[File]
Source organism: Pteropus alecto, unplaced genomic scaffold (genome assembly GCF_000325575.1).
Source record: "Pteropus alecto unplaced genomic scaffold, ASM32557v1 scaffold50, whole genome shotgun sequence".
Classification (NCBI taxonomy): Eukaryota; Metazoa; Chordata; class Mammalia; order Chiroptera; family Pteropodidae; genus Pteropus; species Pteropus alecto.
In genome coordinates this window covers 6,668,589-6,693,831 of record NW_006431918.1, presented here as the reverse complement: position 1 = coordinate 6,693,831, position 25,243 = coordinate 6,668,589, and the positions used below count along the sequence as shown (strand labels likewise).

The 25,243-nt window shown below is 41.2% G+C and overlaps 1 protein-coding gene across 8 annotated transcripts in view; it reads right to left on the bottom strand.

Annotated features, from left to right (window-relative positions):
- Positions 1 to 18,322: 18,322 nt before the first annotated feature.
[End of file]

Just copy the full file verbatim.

Source organism: Pteropus alecto, unplaced genomic scaffold (genome assembly GCF_000325575.1).
Source record: "Pteropus alecto unplaced genomic scaffold, ASM32557v1 scaffold50, whole genome shotgun sequence".
Classification (NCBI taxonomy): Eukaryota; Metazoa; Chordata; class Mammalia; order Chiroptera; family Pteropodidae; genus Pteropus; species Pteropus alecto.
In genome coordinates this window covers 6,668,589-6,693,831 of record NW_006431918.1, presented here as the reverse complement: position 1 = coordinate 6,693,831, position 25,243 = coordinate 6,668,589, and the positions used below count along the sequence as shown (strand labels likewise).

The 25,243-nt window shown below is 41.2% G+C and overlaps 1 protein-coding gene across 8 annotated transcripts in view; it reads right to left on the bottom strand.

Annotated features, from left to right (window-relative positions):
- Positions 1 to 18,322: 18,322 nt before the first annotated feature.